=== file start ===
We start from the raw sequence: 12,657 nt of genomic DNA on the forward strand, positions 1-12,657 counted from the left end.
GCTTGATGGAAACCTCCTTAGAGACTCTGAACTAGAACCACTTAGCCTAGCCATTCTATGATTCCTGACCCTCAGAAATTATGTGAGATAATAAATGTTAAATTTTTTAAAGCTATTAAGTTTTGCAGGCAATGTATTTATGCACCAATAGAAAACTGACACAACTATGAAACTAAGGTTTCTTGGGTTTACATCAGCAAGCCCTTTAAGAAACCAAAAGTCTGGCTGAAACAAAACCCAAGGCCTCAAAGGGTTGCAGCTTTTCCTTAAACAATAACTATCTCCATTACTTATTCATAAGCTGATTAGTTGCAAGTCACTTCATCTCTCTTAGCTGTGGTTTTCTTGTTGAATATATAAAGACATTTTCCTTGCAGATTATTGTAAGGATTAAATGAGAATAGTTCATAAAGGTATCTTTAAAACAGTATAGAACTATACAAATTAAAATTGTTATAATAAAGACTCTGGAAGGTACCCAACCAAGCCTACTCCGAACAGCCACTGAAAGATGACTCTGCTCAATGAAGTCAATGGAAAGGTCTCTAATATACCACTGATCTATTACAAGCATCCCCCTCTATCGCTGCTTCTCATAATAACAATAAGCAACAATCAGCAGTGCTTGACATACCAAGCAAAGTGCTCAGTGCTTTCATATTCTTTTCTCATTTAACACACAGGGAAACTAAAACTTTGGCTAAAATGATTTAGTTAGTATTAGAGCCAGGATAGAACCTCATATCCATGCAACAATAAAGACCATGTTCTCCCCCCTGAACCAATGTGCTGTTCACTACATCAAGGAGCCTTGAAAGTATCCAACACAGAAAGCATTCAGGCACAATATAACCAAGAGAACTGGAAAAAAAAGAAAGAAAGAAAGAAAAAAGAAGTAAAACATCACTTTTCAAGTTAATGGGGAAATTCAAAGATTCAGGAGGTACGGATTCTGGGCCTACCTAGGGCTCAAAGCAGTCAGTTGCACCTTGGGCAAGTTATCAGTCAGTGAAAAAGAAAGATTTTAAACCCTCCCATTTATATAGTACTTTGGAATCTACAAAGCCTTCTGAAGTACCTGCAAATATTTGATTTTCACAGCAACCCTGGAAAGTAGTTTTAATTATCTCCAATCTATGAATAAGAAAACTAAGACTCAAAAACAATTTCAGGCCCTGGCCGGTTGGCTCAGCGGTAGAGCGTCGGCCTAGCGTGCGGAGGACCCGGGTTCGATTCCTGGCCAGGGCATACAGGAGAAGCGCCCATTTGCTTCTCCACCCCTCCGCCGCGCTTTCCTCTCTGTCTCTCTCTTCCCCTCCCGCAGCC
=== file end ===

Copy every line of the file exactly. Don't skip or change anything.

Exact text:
We start from the raw sequence: 12,657 nt of genomic DNA on the forward strand, positions 1-12,657 counted from the left end.
GCTTGATGGAAACCTCCTTAGAGACTCTGAACTAGAACCACTTAGCCTAGCCATTCTATGATTCCTGACCCTCAGAAATTATGTGAGATAATAAATGTTAAATTTTTTAAAGCTATTAAGTTTTGCAGGCAATGTATTTATGCACCAATAGAAAACTGACACAACTATGAAACTAAGGTTTCTTGGGTTTACATCAGCAAGCCCTTTAAGAAACCAAAAGTCTGGCTGAAACAAAACCCAAGGCCTCAAAGGGTTGCAGCTTTTCCTTAAACAATAACTATCTCCATTACTTATTCATAAGCTGATTAGTTGCAAGTCACTTCATCTCTCTTAGCTGTGGTTTTCTTGTTGAATATATAAAGACATTTTCCTTGCAGATTATTGTAAGGATTAAATGAGAATAGTTCATAAAGGTATCTTTAAAACAGTATAGAACTATACAAATTAAAATTGTTATAATAAAGACTCTGGAAGGTACCCAACCAAGCCTACTCCGAACAGCCACTGAAAGATGACTCTGCTCAATGAAGTCAATGGAAAGGTCTCTAATATACCACTGATCTATTACAAGCATCCCCCTCTATCGCTGCTTCTCATAATAACAATAAGCAACAATCAGCAGTGCTTGACATACCAAGCAAAGTGCTCAGTGCTTTCATATTCTTTTCTCATTTAACACACAGGGAAACTAAAACTTTGGCTAAAATGATTTAGTTAGTATTAGAGCCAGGATAGAACCTCATATCCATGCAACAATAAAGACCATGTTCTCCCCCCTGAACCAATGTGCTGTTCACTACATCAAGGAGCCTTGAAAGTATCCAACACAGAAAGCATTCAGGCACAATATAACCAAGAGAACTGGAAAAAAAAGAAAGAAAGAAAGAAAAAAGAAGTAAAACATCACTTTTCAAGTTAATGGGGAAATTCAAAGATTCAGGAGGTACGGATTCTGGGCCTACCTAGGGCTCAAAGCAGTCAGTTGCACCTTGGGCAAGTTATCAGTCAGTGAAAAAGAAAGATTTTAAACCCTCCCATTTATATAGTACTTTGGAATCTACAAAGCCTTCTGAAGTACCTGCAAATATTTGATTTTCACAGCAACCCTGGAAAGTAGTTTTAATTATCTCCAATCTATGAATAAGAAAACTAAGACTCAAAAACAATTTCAGGCCCTGGCCGGTTGGCTCAGCGGTAGAGCGTCGGCCTAGCGTGCGGAGGACCCGGGTTCGATTCCTGGCCAGGGCATACAGGAGAAGCGCCCATTTGCTTCTCCACCCCTCCGCCGCGCTTTCCTCTCTGTCTCTCTCTTCCCCTCCCGCAGCC